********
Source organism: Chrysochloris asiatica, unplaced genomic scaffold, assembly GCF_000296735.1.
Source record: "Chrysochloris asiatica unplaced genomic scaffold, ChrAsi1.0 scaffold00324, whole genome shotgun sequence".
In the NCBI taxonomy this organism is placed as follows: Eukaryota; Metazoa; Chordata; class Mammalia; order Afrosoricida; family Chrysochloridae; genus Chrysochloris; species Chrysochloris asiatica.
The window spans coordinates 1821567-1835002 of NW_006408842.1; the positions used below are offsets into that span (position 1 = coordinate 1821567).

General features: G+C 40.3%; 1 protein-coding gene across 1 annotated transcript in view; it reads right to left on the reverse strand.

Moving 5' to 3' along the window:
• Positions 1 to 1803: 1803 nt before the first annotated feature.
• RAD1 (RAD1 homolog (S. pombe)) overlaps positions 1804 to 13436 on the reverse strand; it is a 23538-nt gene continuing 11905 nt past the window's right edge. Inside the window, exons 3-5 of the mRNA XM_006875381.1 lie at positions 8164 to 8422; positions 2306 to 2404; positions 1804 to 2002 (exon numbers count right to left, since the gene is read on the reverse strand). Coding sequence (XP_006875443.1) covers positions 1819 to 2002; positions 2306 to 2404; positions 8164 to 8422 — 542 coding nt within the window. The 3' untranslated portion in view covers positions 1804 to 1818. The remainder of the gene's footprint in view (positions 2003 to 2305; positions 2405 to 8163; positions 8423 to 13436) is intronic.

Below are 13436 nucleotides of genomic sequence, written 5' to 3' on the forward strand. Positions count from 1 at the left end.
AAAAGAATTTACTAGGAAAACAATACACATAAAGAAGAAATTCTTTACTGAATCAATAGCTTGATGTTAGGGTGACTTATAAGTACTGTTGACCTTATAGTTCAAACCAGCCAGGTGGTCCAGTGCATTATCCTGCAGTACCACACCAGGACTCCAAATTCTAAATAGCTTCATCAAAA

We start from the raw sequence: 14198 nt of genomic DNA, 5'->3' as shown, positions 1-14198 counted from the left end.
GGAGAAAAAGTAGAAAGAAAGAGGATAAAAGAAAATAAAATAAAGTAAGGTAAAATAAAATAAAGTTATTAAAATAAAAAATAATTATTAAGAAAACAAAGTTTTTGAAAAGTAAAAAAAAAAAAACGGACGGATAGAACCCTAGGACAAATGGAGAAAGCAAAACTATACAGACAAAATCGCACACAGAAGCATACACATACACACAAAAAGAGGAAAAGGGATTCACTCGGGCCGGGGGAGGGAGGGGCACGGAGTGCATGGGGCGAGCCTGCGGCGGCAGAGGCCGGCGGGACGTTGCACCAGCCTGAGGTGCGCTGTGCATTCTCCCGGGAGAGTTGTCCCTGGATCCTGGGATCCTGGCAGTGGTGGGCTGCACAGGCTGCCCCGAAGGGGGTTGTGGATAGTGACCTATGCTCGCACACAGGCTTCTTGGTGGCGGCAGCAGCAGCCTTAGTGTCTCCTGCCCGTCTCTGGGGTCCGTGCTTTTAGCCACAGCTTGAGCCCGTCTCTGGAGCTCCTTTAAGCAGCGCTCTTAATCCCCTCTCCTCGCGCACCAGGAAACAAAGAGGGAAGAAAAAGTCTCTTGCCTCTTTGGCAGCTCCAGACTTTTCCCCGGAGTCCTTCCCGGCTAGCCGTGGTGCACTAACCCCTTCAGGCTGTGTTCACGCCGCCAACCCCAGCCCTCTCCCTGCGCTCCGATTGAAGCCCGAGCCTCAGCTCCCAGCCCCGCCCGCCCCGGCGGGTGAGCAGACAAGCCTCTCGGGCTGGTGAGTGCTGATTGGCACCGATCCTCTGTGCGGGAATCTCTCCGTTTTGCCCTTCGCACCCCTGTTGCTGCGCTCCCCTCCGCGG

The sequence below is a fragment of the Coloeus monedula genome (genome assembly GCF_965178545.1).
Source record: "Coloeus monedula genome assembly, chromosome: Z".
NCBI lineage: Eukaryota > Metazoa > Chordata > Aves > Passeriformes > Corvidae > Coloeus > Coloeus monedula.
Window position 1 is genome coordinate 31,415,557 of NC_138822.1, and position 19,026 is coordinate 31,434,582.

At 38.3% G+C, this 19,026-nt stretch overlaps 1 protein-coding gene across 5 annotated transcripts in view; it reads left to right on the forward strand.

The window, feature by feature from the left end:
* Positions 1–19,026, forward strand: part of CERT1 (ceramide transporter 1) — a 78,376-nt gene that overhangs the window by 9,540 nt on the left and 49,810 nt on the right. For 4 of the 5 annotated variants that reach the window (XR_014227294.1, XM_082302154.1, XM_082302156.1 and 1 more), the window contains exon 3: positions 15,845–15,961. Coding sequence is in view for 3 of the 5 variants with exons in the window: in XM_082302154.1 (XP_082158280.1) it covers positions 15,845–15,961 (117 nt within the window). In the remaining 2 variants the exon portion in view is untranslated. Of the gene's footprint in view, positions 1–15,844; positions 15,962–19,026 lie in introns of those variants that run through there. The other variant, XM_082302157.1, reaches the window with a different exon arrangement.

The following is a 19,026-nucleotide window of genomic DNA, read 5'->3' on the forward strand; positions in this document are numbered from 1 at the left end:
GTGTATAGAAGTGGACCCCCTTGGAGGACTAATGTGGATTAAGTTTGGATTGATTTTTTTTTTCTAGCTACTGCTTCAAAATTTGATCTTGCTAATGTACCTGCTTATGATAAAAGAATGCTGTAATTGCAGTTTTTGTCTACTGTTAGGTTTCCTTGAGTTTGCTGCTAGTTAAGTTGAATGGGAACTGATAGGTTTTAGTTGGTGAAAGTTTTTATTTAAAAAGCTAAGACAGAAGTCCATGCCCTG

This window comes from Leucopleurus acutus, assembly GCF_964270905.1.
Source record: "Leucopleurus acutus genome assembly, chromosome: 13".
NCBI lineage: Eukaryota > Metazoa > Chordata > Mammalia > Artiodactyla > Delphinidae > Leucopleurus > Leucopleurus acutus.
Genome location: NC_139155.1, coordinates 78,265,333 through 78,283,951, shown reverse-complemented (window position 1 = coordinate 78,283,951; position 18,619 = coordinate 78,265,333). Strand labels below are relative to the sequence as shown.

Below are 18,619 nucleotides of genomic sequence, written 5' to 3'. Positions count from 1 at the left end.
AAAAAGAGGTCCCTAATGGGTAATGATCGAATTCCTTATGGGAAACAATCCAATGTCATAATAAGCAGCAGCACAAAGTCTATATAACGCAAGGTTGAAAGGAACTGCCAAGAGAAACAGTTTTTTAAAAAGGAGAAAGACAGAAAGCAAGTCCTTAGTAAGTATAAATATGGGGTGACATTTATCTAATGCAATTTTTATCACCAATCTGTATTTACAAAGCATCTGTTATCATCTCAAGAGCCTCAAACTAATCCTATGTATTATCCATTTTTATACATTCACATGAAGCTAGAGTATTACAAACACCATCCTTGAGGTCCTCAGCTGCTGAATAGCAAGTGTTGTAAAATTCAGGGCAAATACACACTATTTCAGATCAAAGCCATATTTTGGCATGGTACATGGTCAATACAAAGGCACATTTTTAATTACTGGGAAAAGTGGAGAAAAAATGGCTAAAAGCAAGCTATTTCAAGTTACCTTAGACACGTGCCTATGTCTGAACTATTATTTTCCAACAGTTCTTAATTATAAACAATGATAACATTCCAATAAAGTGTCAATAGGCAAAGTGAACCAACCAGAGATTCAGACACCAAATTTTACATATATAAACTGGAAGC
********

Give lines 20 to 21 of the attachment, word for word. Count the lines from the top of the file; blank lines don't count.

The following is a 19,026-nucleotide window of genomic DNA, read 5'->3' on the forward strand; positions in this document are numbered from 1 at the left end:
GTGTATAGAAGTGGACCCCCTTGGAGGACTAATGTGGATTAAGTTTGGATTGATTTTTTTTTTCTAGCTACTGCTTCAAAATTTGATCTTGCTAATGTACCTGCTTATGATAAAAGAATGCTGTAATTGCAGTTTTTGTCTACTGTTAGGTTTCCTTGAGTTTGCTGCTAGTTAAGTTGAATGGGAACTGATAGGTTTTAGTTGGTGAAAGTTTTTATTTAAAAAGCTAAGACAGAAGTCCATGCCCTG